Articles | Volume 21, issue 1
Hydrol. Earth Syst. Sci., 21, 441–458, 2017
Hydrol. Earth Syst. Sci., 21, 441–458, 2017

Research article 25 Jan 2017

Research article | 25 Jan 2017

Have precipitation extremes and annual totals been increasing in the world's dry regions over the last 60 years?

Sebastian Sippel1,2, Jakob Zscheischler2, Martin Heimann1, Holger Lange3, Miguel D. Mahecha1,4,5, Geert Jan van Oldenborgh6, Friederike E. L. Otto7, and Markus Reichstein1,4,5 Sebastian Sippel et al.
  • 1Max Planck Institute for Biogeochemistry, Jena, Germany
  • 2Institute for Atmospheric and Climate Science, ETH Zürich, Zurich, Switzerland
  • 3Norwegian Institute of Bioeconomy Research, Ås, Norway
  • 4German Centre for Integrative Biodiversity Research (iDiv), Leipzig, Germany
  • 5Michael Stifel Center Jena for Data-Driven and Simulation Science, Jena, Germany
  • 6Weather and Climate Modeling, Koninklijk Nederlands Meteorologisch Instituut, De Bilt, the Netherlands
  • 7Environmental Change Institute, University of Oxford, South Parks Road, Oxford, UK

Abstract. Daily precipitation extremes and annual totals have increased in large parts of the global land area over the past decades. These observations are consistent with theoretical considerations of a warming climate. However, until recently these trends have not been shown to consistently affect dry regions over land. A recent study, published by Donat et al. (2016), now identified significant increases in annual-maximum daily extreme precipitation (Rx1d) and annual precipitation totals (PRCPTOT) in dry regions. Here, we revisit the applied methods and explore the sensitivity of changes in precipitation extremes and annual totals to alternative choices of defining a dry region (i.e. in terms of aridity as opposed to precipitation characteristics alone). We find that (a) statistical artifacts introduced by data pre-processing based on a time-invariant reference period lead to an overestimation of the reported trends by up to 40 %, and that (b) the reported trends of globally aggregated extremes and annual totals are highly sensitive to the definition of a dry region of the globe. For example, using the same observational dataset, accounting for the statistical artifacts, and based on different aridity-based dryness definitions, we find a reduction in the positive trend of Rx1d from the originally reported +1.6 % decade−1 to +0.2 to +0.9 % decade−1 (period changes for 1981–2010 averages relative to 1951–1980 are reduced to −1.32 to +0.97 % as opposed to +4.85 % in the original study). If we include additional but less homogenized data to cover larger regions, the global trend increases slightly (Rx1d: +0.4 to +1.1 % decade−1), and in this case we can indeed confirm (partly) significant increases in Rx1d. However, these globally aggregated estimates remain uncertain as considerable gaps in long-term observations in the Earth's arid and semi-arid regions remain. In summary, adequate data pre-processing and accounting for uncertainties regarding the definition of dryness are crucial to the quantification of spatially aggregated trends in precipitation extremes in the world's dry regions. In view of the high relevance of the question to many potentially affected stakeholders, we call for a well-reflected choice of specific data processing methods and the inclusion of alternative dryness definitions to guarantee that communicated results related to climate change be robust.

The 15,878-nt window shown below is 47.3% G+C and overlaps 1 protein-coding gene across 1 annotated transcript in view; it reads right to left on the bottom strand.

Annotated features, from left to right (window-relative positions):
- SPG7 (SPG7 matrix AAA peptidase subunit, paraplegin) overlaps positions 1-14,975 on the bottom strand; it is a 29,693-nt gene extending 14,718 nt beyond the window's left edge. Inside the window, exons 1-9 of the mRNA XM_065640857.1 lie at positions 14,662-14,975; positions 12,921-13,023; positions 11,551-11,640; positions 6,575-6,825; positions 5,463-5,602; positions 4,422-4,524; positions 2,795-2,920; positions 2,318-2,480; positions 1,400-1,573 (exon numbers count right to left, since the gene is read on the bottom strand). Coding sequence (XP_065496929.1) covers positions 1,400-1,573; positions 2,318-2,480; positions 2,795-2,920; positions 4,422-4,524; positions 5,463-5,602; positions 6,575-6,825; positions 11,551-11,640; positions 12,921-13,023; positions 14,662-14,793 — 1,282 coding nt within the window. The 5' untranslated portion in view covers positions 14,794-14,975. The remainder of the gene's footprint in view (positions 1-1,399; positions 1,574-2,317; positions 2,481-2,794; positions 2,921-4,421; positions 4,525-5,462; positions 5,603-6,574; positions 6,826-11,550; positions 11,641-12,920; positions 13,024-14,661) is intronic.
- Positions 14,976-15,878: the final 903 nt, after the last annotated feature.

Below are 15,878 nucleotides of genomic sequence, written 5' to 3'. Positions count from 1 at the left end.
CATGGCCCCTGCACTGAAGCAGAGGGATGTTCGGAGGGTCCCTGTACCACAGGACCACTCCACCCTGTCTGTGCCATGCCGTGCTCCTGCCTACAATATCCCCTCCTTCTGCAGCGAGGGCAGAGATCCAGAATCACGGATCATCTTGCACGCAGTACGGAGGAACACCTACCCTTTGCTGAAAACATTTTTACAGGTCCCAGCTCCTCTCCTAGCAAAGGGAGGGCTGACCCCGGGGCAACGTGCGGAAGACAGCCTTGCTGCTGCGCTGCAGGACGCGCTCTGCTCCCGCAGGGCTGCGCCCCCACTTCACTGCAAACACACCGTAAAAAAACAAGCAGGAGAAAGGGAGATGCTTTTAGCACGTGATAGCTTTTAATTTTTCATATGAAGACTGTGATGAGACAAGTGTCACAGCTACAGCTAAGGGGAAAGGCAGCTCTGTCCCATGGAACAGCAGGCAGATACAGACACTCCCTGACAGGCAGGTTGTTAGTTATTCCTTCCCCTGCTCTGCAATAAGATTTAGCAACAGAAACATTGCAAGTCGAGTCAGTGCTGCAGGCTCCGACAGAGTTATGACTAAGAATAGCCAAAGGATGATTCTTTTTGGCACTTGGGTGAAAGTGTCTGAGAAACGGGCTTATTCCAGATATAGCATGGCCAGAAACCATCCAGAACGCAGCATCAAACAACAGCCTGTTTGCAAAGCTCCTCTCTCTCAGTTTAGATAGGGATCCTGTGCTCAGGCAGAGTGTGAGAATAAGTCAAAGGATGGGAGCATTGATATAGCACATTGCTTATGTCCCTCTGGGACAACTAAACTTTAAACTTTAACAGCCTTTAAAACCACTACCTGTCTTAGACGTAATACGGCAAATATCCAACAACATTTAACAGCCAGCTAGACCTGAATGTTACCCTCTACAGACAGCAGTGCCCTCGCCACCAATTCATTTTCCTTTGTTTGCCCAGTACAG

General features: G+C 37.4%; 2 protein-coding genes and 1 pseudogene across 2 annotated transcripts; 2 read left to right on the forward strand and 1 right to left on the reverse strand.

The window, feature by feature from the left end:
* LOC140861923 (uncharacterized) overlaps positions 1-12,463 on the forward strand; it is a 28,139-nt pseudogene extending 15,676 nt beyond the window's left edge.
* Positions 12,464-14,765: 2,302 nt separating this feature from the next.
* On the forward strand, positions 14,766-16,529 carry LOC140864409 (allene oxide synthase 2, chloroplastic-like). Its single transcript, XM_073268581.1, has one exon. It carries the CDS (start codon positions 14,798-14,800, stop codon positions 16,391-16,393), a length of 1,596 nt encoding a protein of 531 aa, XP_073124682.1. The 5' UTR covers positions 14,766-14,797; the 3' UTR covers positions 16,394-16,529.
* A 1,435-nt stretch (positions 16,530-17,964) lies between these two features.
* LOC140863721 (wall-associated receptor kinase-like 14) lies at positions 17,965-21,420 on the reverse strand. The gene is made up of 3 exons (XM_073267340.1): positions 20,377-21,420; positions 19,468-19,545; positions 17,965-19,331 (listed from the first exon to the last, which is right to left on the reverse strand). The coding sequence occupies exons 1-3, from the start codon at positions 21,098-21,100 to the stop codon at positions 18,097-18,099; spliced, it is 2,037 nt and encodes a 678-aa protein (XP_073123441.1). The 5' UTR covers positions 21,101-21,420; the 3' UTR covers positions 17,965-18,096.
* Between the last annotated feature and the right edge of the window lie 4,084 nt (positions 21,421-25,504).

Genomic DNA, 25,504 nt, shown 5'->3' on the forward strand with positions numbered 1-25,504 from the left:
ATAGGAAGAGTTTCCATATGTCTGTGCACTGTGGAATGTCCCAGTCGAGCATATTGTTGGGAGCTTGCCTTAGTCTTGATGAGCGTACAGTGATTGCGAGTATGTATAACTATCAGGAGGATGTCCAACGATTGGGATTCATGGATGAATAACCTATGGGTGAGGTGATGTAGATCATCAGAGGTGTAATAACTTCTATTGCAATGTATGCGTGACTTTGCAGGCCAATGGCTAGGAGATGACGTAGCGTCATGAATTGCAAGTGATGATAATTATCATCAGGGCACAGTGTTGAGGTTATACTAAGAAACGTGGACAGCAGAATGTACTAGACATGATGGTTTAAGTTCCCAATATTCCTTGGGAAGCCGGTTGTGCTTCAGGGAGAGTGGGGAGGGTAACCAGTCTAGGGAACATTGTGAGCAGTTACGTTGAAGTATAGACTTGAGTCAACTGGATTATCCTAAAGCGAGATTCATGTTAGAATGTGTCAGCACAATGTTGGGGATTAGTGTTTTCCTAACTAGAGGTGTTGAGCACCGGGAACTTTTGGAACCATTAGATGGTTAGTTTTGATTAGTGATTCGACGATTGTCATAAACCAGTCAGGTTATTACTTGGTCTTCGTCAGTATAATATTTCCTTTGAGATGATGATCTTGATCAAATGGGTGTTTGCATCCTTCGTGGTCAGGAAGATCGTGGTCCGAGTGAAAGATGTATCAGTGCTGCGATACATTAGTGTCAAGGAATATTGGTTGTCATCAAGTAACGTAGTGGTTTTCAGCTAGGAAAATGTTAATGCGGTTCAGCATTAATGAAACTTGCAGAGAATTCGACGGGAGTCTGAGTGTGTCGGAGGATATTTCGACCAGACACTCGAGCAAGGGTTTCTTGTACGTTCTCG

Short summary
The paper re-investigates the question whether observed precipitation extremes and annual totals have been increasing in the world's dry regions over the last 60 years. Despite recently postulated increasing trends, we demonstrate that large uncertainties prevail due to (1) the choice of dryness definition and (2) statistical data processing. In fact, we find only minor (and only some significant) increases if (1) dryness is based on aridity and (2) statistical artefacts are accounted for.